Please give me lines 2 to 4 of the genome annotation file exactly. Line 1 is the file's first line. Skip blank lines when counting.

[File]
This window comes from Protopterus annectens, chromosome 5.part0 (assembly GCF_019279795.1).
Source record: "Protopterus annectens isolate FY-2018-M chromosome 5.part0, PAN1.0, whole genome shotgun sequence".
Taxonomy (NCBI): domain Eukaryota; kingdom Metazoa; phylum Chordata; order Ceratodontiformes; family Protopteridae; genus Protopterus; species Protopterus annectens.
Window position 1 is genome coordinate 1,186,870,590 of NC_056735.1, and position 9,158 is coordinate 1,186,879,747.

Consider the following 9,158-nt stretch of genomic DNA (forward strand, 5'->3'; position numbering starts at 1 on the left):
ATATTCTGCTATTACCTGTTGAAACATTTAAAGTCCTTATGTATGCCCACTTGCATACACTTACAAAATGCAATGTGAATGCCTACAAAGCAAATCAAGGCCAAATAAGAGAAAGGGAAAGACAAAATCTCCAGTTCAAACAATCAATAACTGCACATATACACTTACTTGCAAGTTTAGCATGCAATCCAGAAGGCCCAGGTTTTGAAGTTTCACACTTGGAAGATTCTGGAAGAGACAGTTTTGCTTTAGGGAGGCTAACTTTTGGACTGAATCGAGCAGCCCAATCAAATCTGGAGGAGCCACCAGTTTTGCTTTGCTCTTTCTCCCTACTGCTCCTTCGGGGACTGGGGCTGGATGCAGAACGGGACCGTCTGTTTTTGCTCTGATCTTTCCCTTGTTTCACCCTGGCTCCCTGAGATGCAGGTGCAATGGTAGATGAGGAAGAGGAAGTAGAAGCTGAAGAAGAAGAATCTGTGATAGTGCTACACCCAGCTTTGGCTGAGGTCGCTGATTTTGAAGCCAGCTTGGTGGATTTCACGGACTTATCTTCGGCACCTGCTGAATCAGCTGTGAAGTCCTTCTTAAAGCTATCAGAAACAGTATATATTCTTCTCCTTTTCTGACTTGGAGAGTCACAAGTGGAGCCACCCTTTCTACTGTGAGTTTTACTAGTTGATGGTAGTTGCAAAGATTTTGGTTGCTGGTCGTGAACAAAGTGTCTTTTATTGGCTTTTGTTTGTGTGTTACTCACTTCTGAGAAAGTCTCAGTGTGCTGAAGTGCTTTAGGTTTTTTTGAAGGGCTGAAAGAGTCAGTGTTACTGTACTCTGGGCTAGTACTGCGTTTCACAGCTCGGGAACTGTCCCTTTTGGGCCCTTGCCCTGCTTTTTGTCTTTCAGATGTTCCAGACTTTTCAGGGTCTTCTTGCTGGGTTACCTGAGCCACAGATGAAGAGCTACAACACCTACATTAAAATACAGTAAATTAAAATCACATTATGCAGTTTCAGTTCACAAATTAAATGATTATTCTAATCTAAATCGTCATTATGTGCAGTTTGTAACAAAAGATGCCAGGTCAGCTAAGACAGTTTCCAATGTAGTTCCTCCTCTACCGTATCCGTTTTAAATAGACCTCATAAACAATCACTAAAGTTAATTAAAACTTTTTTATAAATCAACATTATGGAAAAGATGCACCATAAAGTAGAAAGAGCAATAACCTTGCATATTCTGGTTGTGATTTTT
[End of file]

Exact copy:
Source record: "Protopterus annectens isolate FY-2018-M chromosome 5.part0, PAN1.0, whole genome shotgun sequence".
Taxonomy (NCBI): domain Eukaryota; kingdom Metazoa; phylum Chordata; order Ceratodontiformes; family Protopteridae; genus Protopterus; species Protopterus annectens.
Window position 1 is genome coordinate 1,186,870,590 of NC_056735.1, and position 9,158 is coordinate 1,186,879,747.